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The conversation surrounding cryptocurrency and blockchain technology has led to an increased interest in smart contracts. In fact, smart contracts—self-executing agreements—live on blockchain-based platforms. But what are smart contracts, who uses them, and how are they written and enforced?
Smart contracts are, generally, sets of coded computer functions that trigger self-executing actions performed by computing nodes within a blockchain network. Blockchain networks are distributed, decentralized digital ledgers that enable users to record irreversible transactions. When choosing a blockchain platform on which to execute a smart contract, users may consider a multitude of factors regarding the specific blockchain platform, such as the degree of decentralization, transaction processing speeds and costs, energy consumption, and user friendliness.
Smart Contract Legal Issues
While smart contracts involve many technical coding components, parties to a smart contract should also consider the contract’s enforceability, conscionability, and practicality. The digital signature is a key stage in smart contract execution and enforceability, because smart contracts are not executed on paper. While digital (or electronic) signatures are recognized as legally valid under federal law, federal law does not relieve the parties to a smart contract from the obligation to satisfy elements of traditional contract law—offer, acceptance, and consideration.
A smart contract may need to meet state law requirements, which can vary by state. A smart contract can qualify as an enforceable agreement in a given state if it generally is:
- Permissible under the applicable statue of frauds
- Not on a smart contract or blockchain technology otherwise prohibited under an applicable state statue as a means to contract
- Comprised of the essential terms to form a contract albeit with the use of smart contract programming, e.g., if-then terms
Practical Considerations and Uses
In addition to legal considerations, smart contract considerations may also include:
- Efficiency – Smart contracts are autonomous by nature, with high-speed execution through self-executing terms or algorithmic logic
- Neutrality – Smart contracts may eliminate the need for negotiation, since they are self-executing
- Objectivity – The concrete nature of smart contracts can eliminate the “good faith” or “reasonableness” subjectivity that often exists in traditional contracts
- Modifiability and Terminability—Changing code—code that is generally anchored to a blockchain in unchangeable form—is more difficult than amending a written agreement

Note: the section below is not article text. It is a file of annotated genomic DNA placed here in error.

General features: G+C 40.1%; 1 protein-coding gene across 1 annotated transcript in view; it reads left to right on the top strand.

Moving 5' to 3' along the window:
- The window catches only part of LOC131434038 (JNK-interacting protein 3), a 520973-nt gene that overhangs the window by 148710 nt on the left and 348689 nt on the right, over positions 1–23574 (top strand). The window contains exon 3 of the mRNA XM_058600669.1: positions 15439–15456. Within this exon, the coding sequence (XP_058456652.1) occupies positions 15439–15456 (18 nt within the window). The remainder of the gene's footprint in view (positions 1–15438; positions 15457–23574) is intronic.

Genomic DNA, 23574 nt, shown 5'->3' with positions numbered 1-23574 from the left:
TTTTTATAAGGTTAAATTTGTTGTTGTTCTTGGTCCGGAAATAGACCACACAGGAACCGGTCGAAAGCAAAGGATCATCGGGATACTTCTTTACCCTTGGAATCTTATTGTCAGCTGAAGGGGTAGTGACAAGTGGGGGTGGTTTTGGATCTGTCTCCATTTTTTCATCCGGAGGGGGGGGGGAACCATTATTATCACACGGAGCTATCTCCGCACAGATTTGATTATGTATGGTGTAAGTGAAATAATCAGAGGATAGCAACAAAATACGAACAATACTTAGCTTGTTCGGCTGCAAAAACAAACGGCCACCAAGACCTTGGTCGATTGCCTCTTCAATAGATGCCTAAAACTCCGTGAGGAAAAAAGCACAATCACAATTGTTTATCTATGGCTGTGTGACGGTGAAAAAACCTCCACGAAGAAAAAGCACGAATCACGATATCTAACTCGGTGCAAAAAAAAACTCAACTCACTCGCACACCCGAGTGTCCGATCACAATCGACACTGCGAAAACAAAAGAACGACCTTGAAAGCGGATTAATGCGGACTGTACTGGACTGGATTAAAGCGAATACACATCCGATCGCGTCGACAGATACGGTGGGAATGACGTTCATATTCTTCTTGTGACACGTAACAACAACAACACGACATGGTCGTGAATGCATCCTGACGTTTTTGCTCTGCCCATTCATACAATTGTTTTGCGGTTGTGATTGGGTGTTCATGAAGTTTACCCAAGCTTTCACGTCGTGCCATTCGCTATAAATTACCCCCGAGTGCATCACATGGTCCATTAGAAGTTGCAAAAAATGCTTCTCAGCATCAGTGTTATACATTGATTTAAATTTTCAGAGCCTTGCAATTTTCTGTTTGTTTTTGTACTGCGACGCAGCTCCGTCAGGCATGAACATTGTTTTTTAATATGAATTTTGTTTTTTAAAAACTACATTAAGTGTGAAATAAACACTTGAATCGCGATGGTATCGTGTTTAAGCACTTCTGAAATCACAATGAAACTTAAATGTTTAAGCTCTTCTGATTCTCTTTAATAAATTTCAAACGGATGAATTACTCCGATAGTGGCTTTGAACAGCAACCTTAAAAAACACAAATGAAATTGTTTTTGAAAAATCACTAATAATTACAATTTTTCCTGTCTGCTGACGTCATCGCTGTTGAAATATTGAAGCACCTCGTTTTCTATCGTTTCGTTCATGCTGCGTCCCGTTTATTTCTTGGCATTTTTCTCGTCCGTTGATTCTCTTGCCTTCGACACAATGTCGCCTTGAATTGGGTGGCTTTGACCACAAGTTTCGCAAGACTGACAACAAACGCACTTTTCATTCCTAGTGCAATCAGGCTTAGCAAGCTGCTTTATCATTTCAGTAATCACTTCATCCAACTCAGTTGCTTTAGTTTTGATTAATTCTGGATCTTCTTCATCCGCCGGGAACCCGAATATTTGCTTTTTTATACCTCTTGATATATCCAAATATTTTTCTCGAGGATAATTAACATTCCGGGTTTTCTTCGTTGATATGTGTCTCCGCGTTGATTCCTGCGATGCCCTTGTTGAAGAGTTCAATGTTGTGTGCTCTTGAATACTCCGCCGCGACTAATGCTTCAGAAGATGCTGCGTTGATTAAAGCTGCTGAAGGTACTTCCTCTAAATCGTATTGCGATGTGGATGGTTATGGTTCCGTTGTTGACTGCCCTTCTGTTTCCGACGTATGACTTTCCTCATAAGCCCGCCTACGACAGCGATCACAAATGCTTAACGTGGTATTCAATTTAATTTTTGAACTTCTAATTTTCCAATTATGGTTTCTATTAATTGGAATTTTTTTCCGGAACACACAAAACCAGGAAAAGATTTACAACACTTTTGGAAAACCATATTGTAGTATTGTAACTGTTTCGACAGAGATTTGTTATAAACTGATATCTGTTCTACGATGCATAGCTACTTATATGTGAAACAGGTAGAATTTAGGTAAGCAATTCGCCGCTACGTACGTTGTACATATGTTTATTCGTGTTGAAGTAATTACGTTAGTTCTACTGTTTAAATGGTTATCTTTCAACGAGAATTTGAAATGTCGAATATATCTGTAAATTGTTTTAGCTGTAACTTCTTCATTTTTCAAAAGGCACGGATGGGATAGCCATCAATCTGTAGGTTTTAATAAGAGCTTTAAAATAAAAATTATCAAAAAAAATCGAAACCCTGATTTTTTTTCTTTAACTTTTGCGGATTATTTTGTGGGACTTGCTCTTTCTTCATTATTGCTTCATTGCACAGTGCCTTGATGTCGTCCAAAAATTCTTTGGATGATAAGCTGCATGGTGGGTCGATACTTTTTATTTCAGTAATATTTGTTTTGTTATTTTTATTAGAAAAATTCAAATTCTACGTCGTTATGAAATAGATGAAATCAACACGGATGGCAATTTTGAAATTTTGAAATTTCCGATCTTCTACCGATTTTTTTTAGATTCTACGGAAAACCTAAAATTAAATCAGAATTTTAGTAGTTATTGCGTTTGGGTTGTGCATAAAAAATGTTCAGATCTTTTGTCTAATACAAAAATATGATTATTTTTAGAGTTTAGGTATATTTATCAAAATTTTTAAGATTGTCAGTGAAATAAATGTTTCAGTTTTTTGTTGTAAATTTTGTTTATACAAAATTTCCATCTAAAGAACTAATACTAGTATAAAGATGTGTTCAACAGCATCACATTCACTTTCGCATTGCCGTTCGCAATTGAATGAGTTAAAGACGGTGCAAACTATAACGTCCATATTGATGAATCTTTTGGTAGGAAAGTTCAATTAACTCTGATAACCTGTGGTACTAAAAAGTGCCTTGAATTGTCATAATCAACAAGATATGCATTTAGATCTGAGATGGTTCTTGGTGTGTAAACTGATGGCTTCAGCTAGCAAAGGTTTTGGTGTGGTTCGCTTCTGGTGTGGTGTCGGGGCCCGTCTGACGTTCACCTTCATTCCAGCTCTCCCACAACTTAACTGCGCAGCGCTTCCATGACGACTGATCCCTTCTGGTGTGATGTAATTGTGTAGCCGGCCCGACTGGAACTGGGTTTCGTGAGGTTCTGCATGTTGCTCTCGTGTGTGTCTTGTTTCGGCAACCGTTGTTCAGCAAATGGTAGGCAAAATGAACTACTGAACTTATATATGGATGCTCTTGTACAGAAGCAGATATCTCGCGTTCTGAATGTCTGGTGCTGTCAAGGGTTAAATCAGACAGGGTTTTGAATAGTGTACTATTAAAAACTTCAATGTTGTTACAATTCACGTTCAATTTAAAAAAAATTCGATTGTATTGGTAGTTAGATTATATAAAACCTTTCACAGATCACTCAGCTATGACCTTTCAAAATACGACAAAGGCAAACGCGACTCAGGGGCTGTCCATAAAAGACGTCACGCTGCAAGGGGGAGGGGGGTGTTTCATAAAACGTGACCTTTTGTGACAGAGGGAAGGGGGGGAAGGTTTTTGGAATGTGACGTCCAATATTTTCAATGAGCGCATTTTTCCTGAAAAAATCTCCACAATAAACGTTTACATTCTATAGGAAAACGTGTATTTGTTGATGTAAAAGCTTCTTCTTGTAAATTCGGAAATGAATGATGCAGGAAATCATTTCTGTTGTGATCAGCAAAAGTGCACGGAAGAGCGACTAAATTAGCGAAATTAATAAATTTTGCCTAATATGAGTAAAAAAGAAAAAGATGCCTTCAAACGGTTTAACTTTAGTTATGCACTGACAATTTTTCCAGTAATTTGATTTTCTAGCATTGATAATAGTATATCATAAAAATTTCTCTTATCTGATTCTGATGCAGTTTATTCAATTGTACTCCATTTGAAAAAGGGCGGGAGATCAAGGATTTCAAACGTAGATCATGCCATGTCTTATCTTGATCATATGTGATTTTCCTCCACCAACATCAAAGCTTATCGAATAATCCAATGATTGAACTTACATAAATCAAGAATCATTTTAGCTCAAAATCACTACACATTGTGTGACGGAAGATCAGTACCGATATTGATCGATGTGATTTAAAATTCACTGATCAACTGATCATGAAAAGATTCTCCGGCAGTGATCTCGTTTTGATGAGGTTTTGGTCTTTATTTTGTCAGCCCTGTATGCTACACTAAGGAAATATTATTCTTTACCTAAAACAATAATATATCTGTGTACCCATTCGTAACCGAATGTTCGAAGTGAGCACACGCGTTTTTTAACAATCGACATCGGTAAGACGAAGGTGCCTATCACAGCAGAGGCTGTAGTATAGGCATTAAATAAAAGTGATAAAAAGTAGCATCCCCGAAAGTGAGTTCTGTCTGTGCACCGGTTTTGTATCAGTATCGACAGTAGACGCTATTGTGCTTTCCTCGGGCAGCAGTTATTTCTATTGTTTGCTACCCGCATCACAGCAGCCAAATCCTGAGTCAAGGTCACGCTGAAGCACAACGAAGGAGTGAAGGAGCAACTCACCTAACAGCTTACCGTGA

- Legal and Technical Complexities – Lawyers and smart contract coders may need to assist each other in marrying code programming with consideration of legal aspects to craft an effective smart contract
An appeal of smart contracts is their ability to facilitate complex agreements nearly instantaneously. A variety of industries—decentralized finance (DeFi) and decentralized autonomous organizations (DAOs), for example—currently use smart contracts. Smart contracts may also soon be used to establish and enforce IP agreements, execute transmission of payments in real time, provide evidence of creatorship, and manage digital rights. Smart contracts also have potential beyond these industries, such as the government, internet, management, and financial spaces, among others.
Common Law and Statutory Acknowledgments
Courts and state legislatures have recently begun to address smart contracts and the possible complications that they may present. However, there is still no universal definition of the “smart contract” term, and states are generally addressing this indirectly by enacting more industry-specific rules that account for smart contract utilization.
Legal and technical professionals still have roles to play in interpreting common law and statutory applications to smart contracts, in addition to drafting, as the legal recognition of smart contracts and the blockchain platforms on which they live evolves.
If you or your company would like to talk about smart contracts, please contact A.J. Zottola or Channing Gatewood. Learn more about Venable’s IP Tech Transactions services and subscribe to Tech Contract Quick Bytes.
Special thanks to Paul J. Lee, Morenike I. Oyebade, and Alastair Pearson for their assistance with this article.